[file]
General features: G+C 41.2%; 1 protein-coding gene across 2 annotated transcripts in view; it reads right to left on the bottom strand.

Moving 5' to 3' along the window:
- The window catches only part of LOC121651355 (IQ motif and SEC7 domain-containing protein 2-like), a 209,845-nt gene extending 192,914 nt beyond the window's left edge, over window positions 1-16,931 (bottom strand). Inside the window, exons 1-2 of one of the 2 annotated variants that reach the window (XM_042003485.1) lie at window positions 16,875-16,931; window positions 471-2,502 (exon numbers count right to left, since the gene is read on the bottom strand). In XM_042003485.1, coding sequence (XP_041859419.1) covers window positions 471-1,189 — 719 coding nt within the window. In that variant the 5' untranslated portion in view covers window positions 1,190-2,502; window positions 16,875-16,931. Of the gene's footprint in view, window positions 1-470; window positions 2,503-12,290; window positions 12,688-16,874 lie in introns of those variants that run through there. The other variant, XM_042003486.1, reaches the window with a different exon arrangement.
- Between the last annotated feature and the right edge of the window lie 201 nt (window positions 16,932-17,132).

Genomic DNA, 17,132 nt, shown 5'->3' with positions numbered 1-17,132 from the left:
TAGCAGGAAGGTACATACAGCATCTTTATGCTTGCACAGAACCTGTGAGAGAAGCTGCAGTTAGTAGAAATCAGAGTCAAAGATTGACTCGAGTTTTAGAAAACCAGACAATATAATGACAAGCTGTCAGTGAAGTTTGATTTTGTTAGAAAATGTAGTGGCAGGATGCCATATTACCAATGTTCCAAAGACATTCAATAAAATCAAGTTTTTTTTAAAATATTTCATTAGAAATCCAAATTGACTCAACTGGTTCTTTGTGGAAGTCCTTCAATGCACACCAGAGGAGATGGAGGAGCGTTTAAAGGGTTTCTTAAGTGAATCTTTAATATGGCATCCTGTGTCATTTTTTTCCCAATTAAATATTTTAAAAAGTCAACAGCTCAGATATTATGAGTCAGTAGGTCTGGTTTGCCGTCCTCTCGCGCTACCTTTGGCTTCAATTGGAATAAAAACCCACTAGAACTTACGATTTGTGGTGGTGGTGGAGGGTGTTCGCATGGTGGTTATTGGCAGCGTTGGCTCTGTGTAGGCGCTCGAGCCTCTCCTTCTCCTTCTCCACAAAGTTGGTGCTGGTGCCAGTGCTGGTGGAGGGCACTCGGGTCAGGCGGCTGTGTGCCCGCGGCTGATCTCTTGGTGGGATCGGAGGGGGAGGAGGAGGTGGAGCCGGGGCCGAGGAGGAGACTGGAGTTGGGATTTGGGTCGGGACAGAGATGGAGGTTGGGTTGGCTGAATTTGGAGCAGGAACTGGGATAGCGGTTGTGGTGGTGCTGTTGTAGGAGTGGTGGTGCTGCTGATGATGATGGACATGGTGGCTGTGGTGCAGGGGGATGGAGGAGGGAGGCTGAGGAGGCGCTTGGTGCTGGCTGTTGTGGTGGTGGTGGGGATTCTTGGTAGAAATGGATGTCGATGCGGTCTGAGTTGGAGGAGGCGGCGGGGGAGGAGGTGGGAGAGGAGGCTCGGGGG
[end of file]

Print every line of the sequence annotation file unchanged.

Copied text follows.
General features: G+C 41.2%; 1 protein-coding gene across 2 annotated transcripts in view; it reads right to left on the bottom strand.

Moving 5' to 3' along the window:
- The window catches only part of LOC121651355 (IQ motif and SEC7 domain-containing protein 2-like), a 209,845-nt gene extending 192,914 nt beyond the window's left edge, over window positions 1-16,931 (bottom strand). Inside the window, exons 1-2 of one of the 2 annotated variants that reach the window (XM_042003485.1) lie at window positions 16,875-16,931; window positions 471-2,502 (exon numbers count right to left, since the gene is read on the bottom strand). In XM_042003485.1, coding sequence (XP_041859419.1) covers window positions 471-1,189 — 719 coding nt within the window. In that variant the 5' untranslated portion in view covers window positions 1,190-2,502; window positions 16,875-16,931. Of the gene's footprint in view, window positions 1-470; window positions 2,503-12,290; window positions 12,688-16,874 lie in introns of those variants that run through there. The other variant, XM_042003486.1, reaches the window with a different exon arrangement.
- Between the last annotated feature and the right edge of the window lie 201 nt (window positions 16,932-17,132).

Genomic DNA, 17,132 nt, shown 5'->3' with positions numbered 1-17,132 from the left:
TAGCAGGAAGGTACATACAGCATCTTTATGCTTGCACAGAACCTGTGAGAGAAGCTGCAGTTAGTAGAAATCAGAGTCAAAGATTGACTCGAGTTTTAGAAAACCAGACAATATAATGACAAGCTGTCAGTGAAGTTTGATTTTGTTAGAAAATGTAGTGGCAGGATGCCATATTACCAATGTTCCAAAGACATTCAATAAAATCAAGTTTTTTTTAAAATATTTCATTAGAAATCCAAATTGACTCAACTGGTTCTTTGTGGAAGTCCTTCAATGCACACCAGAGGAGATGGAGGAGCGTTTAAAGGGTTTCTTAAGTGAATCTTTAATATGGCATCCTGTGTCATTTTTTTCCCAATTAAATATTTTAAAAAGTCAACAGCTCAGATATTATGAGTCAGTAGGTCTGGTTTGCCGTCCTCTCGCGCTACCTTTGGCTTCAATTGGAATAAAAACCCACTAGAACTTACGATTTGTGGTGGTGGTGGAGGGTGTTCGCATGGTGGTTATTGGCAGCGTTGGCTCTGTGTAGGCGCTCGAGCCTCTCCTTCTCCTTCTCCACAAAGTTGGTGCTGGTGCCAGTGCTGGTGGAGGGCACTCGGGTCAGGCGGCTGTGTGCCCGCGGCTGATCTCTTGGTGGGATCGGAGGGGGAGGAGGAGGTGGAGCCGGGGCCGAGGAGGAGACTGGAGTTGGGATTTGGGTCGGGACAGAGATGGAGGTTGGGTTGGCTGAATTTGGAGCAGGAACTGGGATAGCGGTTGTGGTGGTGCTGTTGTAGGAGTGGTGGTGCTGCTGATGATGATGGACATGGTGGCTGTGGTGCAGGGGGATGGAGGAGGGAGGCTGAGGAGGCGCTTGGTGCTGGCTGTTGTGGTGGTGGTGGGGATTCTTGGTAGAAATGGATGTCGATGCGGTCTGAGTTGGAGGAGGCGGCGGGGGAGGAGGTGGGAGAGGAGGCTCGGGGG